Another one here with not-so-exciting Thanksgivings, which I am eternally grateful (though a little bored with)! Think I’ll stir things up this year…
It didn’t happen on Thanksgiving, but when my daughter was 18 months old, we were visiting Old Salem, NC. She, in spite of our pleas, ran from us on a brick sidewalk. Inevitably, she fell, and busted her front teeth clear up into her gums. We had to take her to the emergency room of a local hospital, where the intern looked at us as if we had bashed her face with a 2×4. It’s hard to be thought of as capable of something so horrible.
A Native American friend told me a few years ago that the federal government sends a turkey every year to each registered native American household. I liked the irony, so I do hope it is true.
I lived in France for 25 years, where no one celebrated Thanksgiving. Our cranberry sauce was imported. I bravely told my kids the story of the Pilgrims, omitting the bit about what a bad hand the Natives had been dealt. Then I listed all the things I was thankful for and urged them to do the same. Now I live in the USA, I have a half-Blackfoot friend who always marches in Plymouth at their non-Thanksgiving parade and I’m celebrating with my adult son this year. We were at Sprouts today. “Guess we should pick up fixings for Thanksgiving,” he said. “How about chicken?” I glowered and he bought a turkey. As for the cranberries, I brought a bag of organic ones from Cape Cod and will teach my granddaughter how to turn them into sauce. We will also talk about what we are thankful for. And, by the way, I’m thankful for this blog because you always make me smile … and think. Happy Thanksgiving!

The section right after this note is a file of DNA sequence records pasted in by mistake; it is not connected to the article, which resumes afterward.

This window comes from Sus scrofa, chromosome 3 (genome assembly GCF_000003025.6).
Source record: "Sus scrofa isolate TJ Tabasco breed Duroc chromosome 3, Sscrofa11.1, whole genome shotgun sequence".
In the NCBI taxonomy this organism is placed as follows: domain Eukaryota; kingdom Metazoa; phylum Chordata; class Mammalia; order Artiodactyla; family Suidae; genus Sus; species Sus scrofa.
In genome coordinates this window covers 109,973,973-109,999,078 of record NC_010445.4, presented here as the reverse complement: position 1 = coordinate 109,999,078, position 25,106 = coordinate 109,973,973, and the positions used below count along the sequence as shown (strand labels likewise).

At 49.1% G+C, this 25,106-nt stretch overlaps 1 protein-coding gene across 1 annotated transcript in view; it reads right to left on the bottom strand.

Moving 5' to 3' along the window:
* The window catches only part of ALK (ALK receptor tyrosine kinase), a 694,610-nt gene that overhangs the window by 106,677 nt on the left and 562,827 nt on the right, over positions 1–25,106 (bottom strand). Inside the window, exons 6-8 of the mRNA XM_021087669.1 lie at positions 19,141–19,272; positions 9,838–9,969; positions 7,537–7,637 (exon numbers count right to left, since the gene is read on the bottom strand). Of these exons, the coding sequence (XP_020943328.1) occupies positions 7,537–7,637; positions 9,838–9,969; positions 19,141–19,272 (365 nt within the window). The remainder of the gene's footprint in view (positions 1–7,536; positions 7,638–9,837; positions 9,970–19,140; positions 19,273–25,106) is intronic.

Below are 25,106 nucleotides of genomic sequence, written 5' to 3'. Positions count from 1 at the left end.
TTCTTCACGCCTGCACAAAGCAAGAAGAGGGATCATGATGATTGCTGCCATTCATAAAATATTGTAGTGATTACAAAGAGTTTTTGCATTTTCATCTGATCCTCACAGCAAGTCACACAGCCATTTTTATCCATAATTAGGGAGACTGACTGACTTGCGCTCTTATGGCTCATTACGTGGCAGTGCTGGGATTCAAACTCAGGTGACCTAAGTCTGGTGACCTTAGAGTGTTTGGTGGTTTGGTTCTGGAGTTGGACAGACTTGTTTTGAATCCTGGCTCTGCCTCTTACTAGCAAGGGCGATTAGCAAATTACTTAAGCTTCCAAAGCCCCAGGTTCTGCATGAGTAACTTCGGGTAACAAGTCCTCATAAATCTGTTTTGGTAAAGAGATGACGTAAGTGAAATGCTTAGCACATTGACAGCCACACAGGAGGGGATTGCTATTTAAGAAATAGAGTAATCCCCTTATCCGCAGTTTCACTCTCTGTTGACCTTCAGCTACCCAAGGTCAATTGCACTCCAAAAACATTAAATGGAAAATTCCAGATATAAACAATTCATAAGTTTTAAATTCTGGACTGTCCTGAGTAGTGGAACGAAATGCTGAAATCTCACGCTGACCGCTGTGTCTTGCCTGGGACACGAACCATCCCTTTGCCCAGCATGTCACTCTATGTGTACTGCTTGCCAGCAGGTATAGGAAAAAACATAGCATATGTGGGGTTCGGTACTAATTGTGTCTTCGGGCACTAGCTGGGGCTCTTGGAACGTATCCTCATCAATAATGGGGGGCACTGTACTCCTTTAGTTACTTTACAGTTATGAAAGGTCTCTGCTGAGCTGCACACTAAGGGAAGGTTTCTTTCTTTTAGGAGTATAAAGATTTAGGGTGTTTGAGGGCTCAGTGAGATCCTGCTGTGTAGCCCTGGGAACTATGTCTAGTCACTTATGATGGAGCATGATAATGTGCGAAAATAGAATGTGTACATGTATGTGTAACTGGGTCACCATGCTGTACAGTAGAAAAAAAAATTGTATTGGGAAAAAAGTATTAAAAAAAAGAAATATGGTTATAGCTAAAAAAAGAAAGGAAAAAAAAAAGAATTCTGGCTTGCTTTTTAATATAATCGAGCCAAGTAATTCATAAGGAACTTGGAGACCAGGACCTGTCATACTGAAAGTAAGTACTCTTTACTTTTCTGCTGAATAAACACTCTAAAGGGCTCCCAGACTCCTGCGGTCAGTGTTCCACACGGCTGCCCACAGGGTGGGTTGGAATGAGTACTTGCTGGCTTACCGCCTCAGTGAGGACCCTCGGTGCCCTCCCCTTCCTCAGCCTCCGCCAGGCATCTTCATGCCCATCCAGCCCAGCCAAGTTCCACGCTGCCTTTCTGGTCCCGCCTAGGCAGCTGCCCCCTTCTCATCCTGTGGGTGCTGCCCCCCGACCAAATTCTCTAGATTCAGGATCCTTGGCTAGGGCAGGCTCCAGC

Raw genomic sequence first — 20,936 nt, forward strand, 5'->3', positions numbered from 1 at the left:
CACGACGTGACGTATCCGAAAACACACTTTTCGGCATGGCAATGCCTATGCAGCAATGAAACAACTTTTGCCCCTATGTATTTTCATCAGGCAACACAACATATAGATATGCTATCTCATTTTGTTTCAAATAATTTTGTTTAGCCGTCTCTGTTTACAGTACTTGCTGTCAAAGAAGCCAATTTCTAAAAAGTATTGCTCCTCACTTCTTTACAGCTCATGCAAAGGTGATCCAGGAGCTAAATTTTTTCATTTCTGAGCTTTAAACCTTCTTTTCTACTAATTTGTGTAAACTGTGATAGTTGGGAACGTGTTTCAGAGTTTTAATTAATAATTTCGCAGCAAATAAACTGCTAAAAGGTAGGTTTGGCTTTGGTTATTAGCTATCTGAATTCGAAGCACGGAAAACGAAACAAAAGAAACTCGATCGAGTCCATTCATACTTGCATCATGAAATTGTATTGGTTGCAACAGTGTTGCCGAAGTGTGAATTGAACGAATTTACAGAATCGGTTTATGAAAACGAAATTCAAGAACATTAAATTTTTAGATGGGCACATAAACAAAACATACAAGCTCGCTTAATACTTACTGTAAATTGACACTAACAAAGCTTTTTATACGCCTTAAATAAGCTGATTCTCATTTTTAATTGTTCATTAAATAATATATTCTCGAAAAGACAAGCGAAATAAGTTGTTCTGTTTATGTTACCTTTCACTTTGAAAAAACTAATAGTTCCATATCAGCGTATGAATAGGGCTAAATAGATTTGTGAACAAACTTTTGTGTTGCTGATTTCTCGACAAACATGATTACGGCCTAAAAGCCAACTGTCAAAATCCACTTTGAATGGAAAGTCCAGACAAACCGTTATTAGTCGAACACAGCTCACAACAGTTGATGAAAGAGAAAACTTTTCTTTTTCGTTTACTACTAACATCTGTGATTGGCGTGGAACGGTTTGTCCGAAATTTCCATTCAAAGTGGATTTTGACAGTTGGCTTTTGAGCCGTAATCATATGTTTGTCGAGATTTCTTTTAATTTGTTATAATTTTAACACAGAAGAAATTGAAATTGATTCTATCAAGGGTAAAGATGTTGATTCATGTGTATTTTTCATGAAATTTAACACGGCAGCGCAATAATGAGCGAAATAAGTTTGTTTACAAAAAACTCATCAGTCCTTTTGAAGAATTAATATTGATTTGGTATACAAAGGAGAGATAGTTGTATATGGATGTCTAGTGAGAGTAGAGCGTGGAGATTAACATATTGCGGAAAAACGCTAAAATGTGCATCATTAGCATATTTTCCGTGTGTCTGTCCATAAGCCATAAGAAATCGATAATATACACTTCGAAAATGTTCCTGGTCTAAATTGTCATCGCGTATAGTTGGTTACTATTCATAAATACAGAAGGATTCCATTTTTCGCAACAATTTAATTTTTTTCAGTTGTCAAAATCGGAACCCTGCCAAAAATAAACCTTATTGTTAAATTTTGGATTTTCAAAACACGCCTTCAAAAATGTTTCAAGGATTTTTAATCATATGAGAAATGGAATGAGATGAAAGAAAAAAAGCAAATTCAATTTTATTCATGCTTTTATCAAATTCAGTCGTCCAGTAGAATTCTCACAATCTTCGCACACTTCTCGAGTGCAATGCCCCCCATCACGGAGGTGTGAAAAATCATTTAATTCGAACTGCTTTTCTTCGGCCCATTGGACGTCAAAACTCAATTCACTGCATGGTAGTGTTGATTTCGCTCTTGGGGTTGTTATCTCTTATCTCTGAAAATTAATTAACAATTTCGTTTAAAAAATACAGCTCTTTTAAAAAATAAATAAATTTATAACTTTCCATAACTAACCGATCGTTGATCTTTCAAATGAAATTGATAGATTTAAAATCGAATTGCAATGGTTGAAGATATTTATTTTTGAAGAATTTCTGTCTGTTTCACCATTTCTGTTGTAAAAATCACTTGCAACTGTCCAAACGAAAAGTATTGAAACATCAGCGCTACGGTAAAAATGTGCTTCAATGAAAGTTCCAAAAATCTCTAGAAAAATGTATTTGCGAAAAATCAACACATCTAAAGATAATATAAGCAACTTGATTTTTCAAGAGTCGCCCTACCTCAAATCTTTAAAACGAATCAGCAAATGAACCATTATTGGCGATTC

I think there’s a lot of performance pressure on the cook. (I didn’t say wife/mother, so as not to appear sexist.) If you are a terrific cook, maybe it’s just a little bit of pressure, but if you’re not, it can be terrifying.
Ha! Love your examples of Thanksgiving disaster stories, may I borrow some for a story on same I’m penning? (Yes, for 2012, the lede is already written but I ran out of time to write it all before the holiday this year.) Purple gravy? Note to self: Talk with Ruth well before the biggest food holiday of the year rolls around again.
I do love Thanksgiving, but after reading this, realize how pedestrian the holiday’s been around here. We need a disaster we can tell the grandkids!
Many moons ago, I, being the transplanted Yankee into my new San Antonio Hispanic family of what eventually became ‘outlaws’, was invited for my first Texas Thanksgiving. Imagine my excitement! As we entered the home ‘o host…I smelled….cumin. Odd, thought I. Until I saw the table. There was a turkey alright…right next to the beans and rice and tortillas and a bowl of chicken mole (which I love, I might add…but not that day).
Where’s the stuffing? Where’s the cranberry sauce?? And what’s that stuff all over that f**king turkey??? I walked a mile and a half to the HEB that never closed and bought a can of cranberry sauce and a can opener and ate it with my fingers all the way back to the car where I sat until it was time to go home. I’m a pathetic guest.
My most memorable Thanksgiving (long ago) was finding out that when a lawn chair is used as a battering ram for a pickup truck window, the glass breaks into a thousand pieces but sticks together like a membrane, which I sat on in my pajamas until my distraught relative gave me the gun he was going to shoot himself with.
Brave or stupid, I’m not sure which, but ever since I’ve been thankful for less drama at the holidays. 🙂